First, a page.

The shares of Kakao showed a downturn Wednesday, following an analyst's report suggesting a "sell" opinion on the operator of Korea's dominant messaging app Kakao Talk and the leading entity of the new online-only bank, Kakao Bank.
Kakao ended at 114,500 won, down 2.97 percent from 118,000 won a session earlier. The KOSPI stock made a weak start, once retreating to 111,000 won in the morning. A slight recovery followed in the afternoon, but it never made it to the 118,000 won level, due to strong offloading by foreigners.
The drop came after a UBS Securities report which issued a sell opinion on Kakao and kept its price target at 75,000 won, far lower than Wednesday's closing price. It is a rare case of a securities company issuing a sell opinion on a domestic firm.
In the report, analyst Kim Tae-won said Kakao's stock is "overvalued," adding the recent frenzy on Kakao Bank seems meaningful but Kakao won't be able to expect substantial profits from the internet-only bank.
"Compared to similar internet service providers, the current stock price of Kakao is overvalued," the report read.
The report put a damper on Kakao's recent surge came after the launch of Kakao Bank on July 27. Kakao stocks jumped from 105,500 won to 111,000 won and peaked at 120,000 won on July 31.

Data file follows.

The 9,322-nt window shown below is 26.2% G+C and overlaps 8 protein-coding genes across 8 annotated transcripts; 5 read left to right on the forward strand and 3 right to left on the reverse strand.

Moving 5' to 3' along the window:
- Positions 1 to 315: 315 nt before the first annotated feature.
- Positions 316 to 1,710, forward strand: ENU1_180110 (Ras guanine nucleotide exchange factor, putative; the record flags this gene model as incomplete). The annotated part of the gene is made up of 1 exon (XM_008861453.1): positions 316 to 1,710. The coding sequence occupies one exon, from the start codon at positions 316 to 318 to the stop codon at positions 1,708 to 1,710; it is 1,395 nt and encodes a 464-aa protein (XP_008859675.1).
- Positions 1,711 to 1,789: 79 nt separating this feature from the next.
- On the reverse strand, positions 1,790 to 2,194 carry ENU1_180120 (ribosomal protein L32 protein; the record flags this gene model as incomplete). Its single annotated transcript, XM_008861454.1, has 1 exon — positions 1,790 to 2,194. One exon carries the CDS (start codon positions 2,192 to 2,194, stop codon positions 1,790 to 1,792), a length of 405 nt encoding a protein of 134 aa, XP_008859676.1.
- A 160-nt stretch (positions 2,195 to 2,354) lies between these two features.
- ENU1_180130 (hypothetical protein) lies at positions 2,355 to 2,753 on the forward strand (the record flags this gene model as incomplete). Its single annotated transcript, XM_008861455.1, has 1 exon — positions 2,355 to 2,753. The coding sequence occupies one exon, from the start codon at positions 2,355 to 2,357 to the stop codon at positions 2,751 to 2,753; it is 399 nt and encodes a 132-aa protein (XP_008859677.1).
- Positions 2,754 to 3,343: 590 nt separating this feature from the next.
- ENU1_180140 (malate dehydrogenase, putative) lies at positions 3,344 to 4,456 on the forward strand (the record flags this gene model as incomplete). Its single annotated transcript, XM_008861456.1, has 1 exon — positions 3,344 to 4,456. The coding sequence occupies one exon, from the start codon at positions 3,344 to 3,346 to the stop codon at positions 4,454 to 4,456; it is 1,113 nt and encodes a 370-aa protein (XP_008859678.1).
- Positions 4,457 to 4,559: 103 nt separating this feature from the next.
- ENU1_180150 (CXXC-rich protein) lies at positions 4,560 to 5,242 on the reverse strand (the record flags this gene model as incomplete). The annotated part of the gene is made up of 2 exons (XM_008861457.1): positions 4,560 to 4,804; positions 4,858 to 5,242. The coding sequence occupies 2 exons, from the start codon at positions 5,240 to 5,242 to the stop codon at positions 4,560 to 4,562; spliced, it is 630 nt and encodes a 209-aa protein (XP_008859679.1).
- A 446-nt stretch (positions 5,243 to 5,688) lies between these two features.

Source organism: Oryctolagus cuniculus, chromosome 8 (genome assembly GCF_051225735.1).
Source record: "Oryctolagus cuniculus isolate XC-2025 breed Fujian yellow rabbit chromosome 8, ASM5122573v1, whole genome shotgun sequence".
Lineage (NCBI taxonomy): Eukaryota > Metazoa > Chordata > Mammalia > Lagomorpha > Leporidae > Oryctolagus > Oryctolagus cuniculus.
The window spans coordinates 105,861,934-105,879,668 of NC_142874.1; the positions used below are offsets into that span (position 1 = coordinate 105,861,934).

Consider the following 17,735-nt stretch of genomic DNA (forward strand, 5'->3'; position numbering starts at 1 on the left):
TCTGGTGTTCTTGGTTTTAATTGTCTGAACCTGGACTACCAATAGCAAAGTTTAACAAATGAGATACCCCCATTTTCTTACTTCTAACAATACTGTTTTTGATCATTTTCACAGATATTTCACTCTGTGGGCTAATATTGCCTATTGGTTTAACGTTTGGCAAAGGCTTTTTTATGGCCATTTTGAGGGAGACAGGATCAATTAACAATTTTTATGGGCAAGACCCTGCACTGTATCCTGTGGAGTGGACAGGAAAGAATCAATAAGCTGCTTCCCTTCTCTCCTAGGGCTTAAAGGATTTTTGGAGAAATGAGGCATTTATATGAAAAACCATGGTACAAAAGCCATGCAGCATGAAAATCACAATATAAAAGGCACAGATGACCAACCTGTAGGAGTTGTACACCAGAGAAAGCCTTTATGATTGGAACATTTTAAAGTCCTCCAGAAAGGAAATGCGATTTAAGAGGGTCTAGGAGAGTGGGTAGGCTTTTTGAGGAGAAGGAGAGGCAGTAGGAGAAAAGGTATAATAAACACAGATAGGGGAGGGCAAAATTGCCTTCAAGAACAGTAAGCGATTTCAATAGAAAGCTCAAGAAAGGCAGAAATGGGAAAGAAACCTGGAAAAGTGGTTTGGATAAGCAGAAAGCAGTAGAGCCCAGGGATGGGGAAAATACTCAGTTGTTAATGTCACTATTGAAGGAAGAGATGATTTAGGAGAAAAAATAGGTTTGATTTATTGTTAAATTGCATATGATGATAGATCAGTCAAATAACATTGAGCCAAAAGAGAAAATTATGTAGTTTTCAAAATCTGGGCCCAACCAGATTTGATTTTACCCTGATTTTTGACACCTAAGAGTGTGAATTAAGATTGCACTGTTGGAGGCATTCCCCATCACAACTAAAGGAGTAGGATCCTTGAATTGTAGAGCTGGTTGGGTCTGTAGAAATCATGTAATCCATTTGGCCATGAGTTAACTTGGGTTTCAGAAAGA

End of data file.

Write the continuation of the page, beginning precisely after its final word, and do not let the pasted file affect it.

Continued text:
Kakao Bank enjoyed explosive popularity after its launch, with the number of accounts opened topping 1 million just five days after the launch. As of Monday, it extended loans worth 323 billion won ($287.14 million) and received 344 billion won.
Despite its successful start, not only UBS analysts but also others at domestic securities firms doubt the bank's short-term profitability.
"In order to draw customers, Kakao Bank declined the margin between lending and savings interests, as well as cutting profits from fees," Hanwha Investment & Securities analyst Kim So-hye said.
"Also its huge marketing costs will make it difficult for the bank to reach its break-even point within three years."
Kakao Bank started with 300 billion won capital, but Kim estimated it now has less than 200 billion won, putting itself in desperate need of a capital injection from Kakao.
Kakao is playing the leading role in Kakao Bank but the info-tech company's share in the bank remains at 10 percent, because of Korea's law separating banking from commerce. Korea Investment Holdings has a 58 percent share in the bank.
To meet the purpose of bringing in a technological touch to finance, a revision to the Banking Act allowing info-tech companies to have up to a 50 percent share in internet-only banks is pending at the National Assembly, but it is yet to show noticeable progress.
Source : http://koreatimes.co.kr/www/biz/2017/08/488_234074.html